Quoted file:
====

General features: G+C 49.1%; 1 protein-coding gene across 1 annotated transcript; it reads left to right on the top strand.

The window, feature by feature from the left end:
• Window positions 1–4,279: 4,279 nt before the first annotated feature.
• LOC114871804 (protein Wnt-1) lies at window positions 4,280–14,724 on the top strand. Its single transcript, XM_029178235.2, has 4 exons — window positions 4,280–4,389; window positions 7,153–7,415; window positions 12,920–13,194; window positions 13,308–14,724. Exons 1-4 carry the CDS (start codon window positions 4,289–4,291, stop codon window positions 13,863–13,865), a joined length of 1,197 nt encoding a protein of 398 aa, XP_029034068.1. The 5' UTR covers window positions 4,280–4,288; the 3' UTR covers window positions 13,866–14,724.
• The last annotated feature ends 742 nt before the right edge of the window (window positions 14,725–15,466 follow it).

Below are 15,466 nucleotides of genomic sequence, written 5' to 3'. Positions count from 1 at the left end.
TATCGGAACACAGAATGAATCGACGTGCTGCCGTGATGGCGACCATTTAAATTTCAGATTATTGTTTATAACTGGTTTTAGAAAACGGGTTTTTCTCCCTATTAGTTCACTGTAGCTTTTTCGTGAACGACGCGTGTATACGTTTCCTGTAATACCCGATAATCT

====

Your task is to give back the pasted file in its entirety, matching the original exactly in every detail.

General features: G+C 49.1%; 1 protein-coding gene across 1 annotated transcript; it reads left to right on the top strand.

The window, feature by feature from the left end:
• Window positions 1–4,279: 4,279 nt before the first annotated feature.
• LOC114871804 (protein Wnt-1) lies at window positions 4,280–14,724 on the top strand. Its single transcript, XM_029178235.2, has 4 exons — window positions 4,280–4,389; window positions 7,153–7,415; window positions 12,920–13,194; window positions 13,308–14,724. Exons 1-4 carry the CDS (start codon window positions 4,289–4,291, stop codon window positions 13,863–13,865), a joined length of 1,197 nt encoding a protein of 398 aa, XP_029034068.1. The 5' UTR covers window positions 4,280–4,288; the 3' UTR covers window positions 13,866–14,724.
• The last annotated feature ends 742 nt before the right edge of the window (window positions 14,725–15,466 follow it).

Below are 15,466 nucleotides of genomic sequence, written 5' to 3'. Positions count from 1 at the left end.
TATCGGAACACAGAATGAATCGACGTGCTGCCGTGATGGCGACCATTTAAATTTCAGATTATTGTTTATAACTGGTTTTAGAAAACGGGTTTTTCTCCCTATTAGTTCACTGTAGCTTTTTCGTGAACGACGCGTGTATACGTTTCCTGTAATACCCGATAATCT